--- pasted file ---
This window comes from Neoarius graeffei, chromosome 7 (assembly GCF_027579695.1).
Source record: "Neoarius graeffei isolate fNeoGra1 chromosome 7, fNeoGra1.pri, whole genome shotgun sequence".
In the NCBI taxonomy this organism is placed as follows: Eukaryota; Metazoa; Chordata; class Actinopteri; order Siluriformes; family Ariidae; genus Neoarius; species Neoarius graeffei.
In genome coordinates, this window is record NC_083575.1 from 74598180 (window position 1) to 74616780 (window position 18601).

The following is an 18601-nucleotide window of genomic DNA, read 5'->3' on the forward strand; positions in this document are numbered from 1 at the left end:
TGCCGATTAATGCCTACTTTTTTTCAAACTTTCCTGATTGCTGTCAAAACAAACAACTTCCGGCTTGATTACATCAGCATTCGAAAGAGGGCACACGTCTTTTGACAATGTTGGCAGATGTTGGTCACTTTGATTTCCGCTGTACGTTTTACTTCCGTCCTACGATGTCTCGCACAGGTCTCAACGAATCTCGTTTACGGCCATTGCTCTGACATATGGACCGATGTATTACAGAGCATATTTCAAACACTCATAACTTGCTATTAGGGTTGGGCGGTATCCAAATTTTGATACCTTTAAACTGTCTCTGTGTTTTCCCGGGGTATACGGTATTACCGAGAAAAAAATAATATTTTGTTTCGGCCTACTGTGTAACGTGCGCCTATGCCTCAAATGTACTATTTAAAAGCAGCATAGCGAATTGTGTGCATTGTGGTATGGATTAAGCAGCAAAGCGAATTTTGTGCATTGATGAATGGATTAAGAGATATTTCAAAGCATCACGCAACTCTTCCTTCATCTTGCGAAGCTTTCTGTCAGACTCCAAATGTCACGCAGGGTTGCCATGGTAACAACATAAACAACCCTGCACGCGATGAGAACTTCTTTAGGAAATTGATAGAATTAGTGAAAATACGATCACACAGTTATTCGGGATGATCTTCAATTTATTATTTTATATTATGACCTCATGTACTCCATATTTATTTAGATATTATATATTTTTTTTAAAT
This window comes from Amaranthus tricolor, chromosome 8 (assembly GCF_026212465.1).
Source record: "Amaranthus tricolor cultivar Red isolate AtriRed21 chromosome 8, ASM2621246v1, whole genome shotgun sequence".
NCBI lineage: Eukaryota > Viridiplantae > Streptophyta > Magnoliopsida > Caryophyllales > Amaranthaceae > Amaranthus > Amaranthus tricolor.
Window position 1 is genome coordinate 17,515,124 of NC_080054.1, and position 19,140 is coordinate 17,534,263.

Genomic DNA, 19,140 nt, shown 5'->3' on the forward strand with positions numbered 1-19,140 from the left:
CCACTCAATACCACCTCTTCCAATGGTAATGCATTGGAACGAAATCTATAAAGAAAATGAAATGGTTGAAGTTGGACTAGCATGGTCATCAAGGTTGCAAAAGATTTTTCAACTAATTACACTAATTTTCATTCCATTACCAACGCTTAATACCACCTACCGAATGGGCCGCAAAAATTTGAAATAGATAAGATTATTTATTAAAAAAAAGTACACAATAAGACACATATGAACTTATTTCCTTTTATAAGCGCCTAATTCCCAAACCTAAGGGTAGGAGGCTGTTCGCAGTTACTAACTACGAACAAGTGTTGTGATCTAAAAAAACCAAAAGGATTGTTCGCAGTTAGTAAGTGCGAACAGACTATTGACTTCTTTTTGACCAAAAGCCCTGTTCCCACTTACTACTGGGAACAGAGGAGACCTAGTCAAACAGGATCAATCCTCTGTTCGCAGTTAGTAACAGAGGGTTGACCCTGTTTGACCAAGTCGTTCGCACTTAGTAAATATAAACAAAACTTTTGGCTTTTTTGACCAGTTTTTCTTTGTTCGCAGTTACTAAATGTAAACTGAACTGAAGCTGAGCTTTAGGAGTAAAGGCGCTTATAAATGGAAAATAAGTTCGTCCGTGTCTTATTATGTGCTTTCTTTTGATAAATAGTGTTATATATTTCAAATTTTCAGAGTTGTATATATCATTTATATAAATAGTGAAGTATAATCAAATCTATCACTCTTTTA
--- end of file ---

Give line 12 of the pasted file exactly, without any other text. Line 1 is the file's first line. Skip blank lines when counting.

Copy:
CCACTCAATACCACCTCTTCCAATGGTAATGCATTGGAACGAAATCTATAAAGAAAATGAAATGGTTGAAGTTGGACTAGCATGGTCATCAAGGTTGCAAAAGATTTTTCAACTAATTACACTAATTTTCATTCCATTACCAACGCTTAATACCACCTACCGAATGGGCCGCAAAAATTTGAAATAGATAAGATTATTTATTAAAAAAAAGTACACAATAAGACACATATGAACTTATTTCCTTTTATAAGCGCCTAATTCCCAAACCTAAGGGTAGGAGGCTGTTCGCAGTTACTAACTACGAACAAGTGTTGTGATCTAAAAAAACCAAAAGGATTGTTCGCAGTTAGTAAGTGCGAACAGACTATTGACTTCTTTTTGACCAAAAGCCCTGTTCCCACTTACTACTGGGAACAGAGGAGACCTAGTCAAACAGGATCAATCCTCTGTTCGCAGTTAGTAACAGAGGGTTGACCCTGTTTGACCAAGTCGTTCGCACTTAGTAAATATAAACAAAACTTTTGGCTTTTTTGACCAGTTTTTCTTTGTTCGCAGTTACTAAATGTAAACTGAACTGAAGCTGAGCTTTAGGAGTAAAGGCGCTTATAAATGGAAAATAAGTTCGTCCGTGTCTTATTATGTGCTTTCTTTTGATAAATAGTGTTATATATTTCAAATTTTCAGAGTTGTATATATCATTTATATAAATAGTGAAGTATAATCAAATCTATCACTCTTTTA